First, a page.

Iconic educators become “signs” within a community, standing for all that’s valued about learning. However, when people share stories about such educators, they seldom point to rigorous teaching of content as the first reason they valued them.
Last night, I had the opportunity to sit with a room of former high school graduates who ranged from forty-five to seventy-five years old. They mingled together with former teachers, all of who are now retired or well on their way towards retirement. They came together, filling an auditorium to honor a living legend, one of the icons of our local educational community who already has been honored with a local elementary school named after him.
He’s fueled schools across the United States with generations of former students turned educators who’ve chosen to follow in his footsteps, including some who are current principals in their own right. There are lawyers, mechanics, doctors, hairdressers, top-ranking university professors and staff, small and large business owners, politicians, community servants and many others who became what they are today because of his influence. Last night, they returned, hailing from twenty-six states, back to a high school to honor that influence.
The stories they shared in a book titled 10,000 Memories signify his influence upon the well over 10,000 high school graduates he served in a 30-year career as a principal in just one high school. Last night a graduate began a round of storytelling simply with “he taught us common sense.” The stories continued for two hours. He taught us to “work hard” and “never give up” on our dreams. He “cared” about us. He knew “our names, our families, where we went” in life after high school. He “loaned” us everything- including money and his car. H was a “hand on the shoulder” when we needed that. He “checked up” on us, calling some of us to make sure we were on the right path after leaving school. He was “gentle, but firm.” He was “committed” to us. He knew “who we were then, and who we are today.”
On his ninety-second birthday, he received over 500 cards from all over the country. Last night, at ninety-three, he stood and shared his life story in a fifteen-minute speech to a packed house that stood before, during and at the end of his talk to honor him. He was a first-year Latin and math teacher in 1941 and became a World War II draftee in the second-year of his teaching job. He returned from his tank division after the war and became the principal of a tiny rural high school. That country high school was consolidated with others into one large county high school in 1954.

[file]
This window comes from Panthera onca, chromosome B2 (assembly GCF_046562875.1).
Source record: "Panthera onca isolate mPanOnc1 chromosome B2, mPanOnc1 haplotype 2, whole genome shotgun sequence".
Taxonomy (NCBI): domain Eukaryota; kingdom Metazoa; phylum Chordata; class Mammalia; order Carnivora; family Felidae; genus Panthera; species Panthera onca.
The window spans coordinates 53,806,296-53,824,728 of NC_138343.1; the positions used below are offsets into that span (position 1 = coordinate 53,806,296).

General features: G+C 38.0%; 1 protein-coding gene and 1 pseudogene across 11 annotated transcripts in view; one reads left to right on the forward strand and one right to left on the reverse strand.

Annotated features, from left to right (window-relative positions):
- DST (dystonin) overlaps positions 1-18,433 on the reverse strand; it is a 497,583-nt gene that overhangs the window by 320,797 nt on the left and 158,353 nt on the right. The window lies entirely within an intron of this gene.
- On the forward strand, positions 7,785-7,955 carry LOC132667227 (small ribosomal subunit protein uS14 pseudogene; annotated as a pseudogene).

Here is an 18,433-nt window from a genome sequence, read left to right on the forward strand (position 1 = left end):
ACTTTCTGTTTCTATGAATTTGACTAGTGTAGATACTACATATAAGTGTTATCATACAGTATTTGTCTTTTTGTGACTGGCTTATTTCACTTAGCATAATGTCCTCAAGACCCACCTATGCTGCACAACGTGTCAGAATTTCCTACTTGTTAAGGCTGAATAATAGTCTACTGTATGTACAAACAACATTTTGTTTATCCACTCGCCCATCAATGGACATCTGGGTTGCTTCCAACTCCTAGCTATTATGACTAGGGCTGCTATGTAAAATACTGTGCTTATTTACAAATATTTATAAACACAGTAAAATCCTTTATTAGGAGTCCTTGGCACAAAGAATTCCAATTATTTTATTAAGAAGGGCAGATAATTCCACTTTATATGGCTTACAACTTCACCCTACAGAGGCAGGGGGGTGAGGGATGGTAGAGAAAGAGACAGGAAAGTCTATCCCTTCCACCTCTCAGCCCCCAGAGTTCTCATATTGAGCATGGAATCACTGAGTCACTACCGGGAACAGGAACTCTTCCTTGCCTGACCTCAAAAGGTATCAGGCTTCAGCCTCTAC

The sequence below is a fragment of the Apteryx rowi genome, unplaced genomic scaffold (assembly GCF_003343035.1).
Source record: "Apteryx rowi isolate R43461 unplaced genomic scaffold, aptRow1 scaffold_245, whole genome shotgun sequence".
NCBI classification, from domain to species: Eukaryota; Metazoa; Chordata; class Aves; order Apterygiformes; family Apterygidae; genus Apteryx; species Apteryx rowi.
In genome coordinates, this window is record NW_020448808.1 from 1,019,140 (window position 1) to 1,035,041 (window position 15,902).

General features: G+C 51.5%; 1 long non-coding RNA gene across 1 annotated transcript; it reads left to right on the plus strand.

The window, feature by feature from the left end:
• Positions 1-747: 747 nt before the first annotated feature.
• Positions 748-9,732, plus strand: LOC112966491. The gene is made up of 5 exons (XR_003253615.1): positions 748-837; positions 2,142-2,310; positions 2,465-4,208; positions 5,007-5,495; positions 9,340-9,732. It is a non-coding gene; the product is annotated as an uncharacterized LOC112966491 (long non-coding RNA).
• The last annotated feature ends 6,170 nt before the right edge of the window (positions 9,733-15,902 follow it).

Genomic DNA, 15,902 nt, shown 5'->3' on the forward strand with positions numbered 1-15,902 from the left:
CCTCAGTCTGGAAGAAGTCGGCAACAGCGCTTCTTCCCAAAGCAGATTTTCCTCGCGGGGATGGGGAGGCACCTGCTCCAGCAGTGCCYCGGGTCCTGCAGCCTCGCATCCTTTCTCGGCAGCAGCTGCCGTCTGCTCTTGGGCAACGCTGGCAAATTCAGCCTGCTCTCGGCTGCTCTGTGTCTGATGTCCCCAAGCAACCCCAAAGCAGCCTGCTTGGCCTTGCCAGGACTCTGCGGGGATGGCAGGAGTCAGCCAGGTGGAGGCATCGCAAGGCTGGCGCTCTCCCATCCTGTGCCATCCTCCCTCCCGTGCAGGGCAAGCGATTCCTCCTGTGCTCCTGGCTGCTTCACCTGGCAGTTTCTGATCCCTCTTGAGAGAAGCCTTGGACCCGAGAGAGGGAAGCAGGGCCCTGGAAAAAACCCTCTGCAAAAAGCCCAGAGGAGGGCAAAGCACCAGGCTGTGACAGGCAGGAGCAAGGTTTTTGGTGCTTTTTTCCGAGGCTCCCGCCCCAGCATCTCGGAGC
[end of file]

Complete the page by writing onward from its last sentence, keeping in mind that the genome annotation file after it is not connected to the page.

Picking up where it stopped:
He walked into the county high school as a principal in 1954 and retired from it in 1984. Most of us can only imagine the generations of change in education that he experienced and led over that time frame in his school community, the local community, Virginia, and the nation- a time in which we went through profound societal, political, economic, and cultural changes in our country- and our schools.
What was evident last night? When people walk across a high school stage and out the high school doors into life, they take away stories. Some stories fade away over time into distant memories. Others linger, so powerful that it’s as if they occurred just yesterday. It was evident that the stories with the greatest “stick” about this man, a principal for life, are all about his deep, caring, and committed relationships with the young people he served.
At the end of his speech, this man born in 1918 looked out at his audience and said, “You students inspire me. You are my life.”
All stood and cheered. Some cried. We all knew we were in the presence of a great educator , principal for a lifetime, Mr. Ben Hurt.